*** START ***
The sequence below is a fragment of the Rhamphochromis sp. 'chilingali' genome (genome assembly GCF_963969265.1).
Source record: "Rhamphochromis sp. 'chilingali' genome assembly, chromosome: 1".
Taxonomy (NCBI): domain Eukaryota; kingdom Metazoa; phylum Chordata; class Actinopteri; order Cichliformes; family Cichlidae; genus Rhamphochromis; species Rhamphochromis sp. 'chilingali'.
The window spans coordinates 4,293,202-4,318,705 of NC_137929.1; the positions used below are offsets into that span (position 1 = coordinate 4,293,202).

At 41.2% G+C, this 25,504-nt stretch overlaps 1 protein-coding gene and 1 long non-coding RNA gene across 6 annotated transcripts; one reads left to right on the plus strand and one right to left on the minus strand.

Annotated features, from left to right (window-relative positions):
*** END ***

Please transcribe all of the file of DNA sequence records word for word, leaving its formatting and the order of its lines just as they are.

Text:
The sequence below is a fragment of the Rhamphochromis sp. 'chilingali' genome (genome assembly GCF_963969265.1).
Source record: "Rhamphochromis sp. 'chilingali' genome assembly, chromosome: 1".
Taxonomy (NCBI): domain Eukaryota; kingdom Metazoa; phylum Chordata; class Actinopteri; order Cichliformes; family Cichlidae; genus Rhamphochromis; species Rhamphochromis sp. 'chilingali'.
The window spans coordinates 4,293,202-4,318,705 of NC_137929.1; the positions used below are offsets into that span (position 1 = coordinate 4,293,202).

At 41.2% G+C, this 25,504-nt stretch overlaps 1 protein-coding gene and 1 long non-coding RNA gene across 6 annotated transcripts; one reads left to right on the plus strand and one right to left on the minus strand.

Annotated features, from left to right (window-relative positions):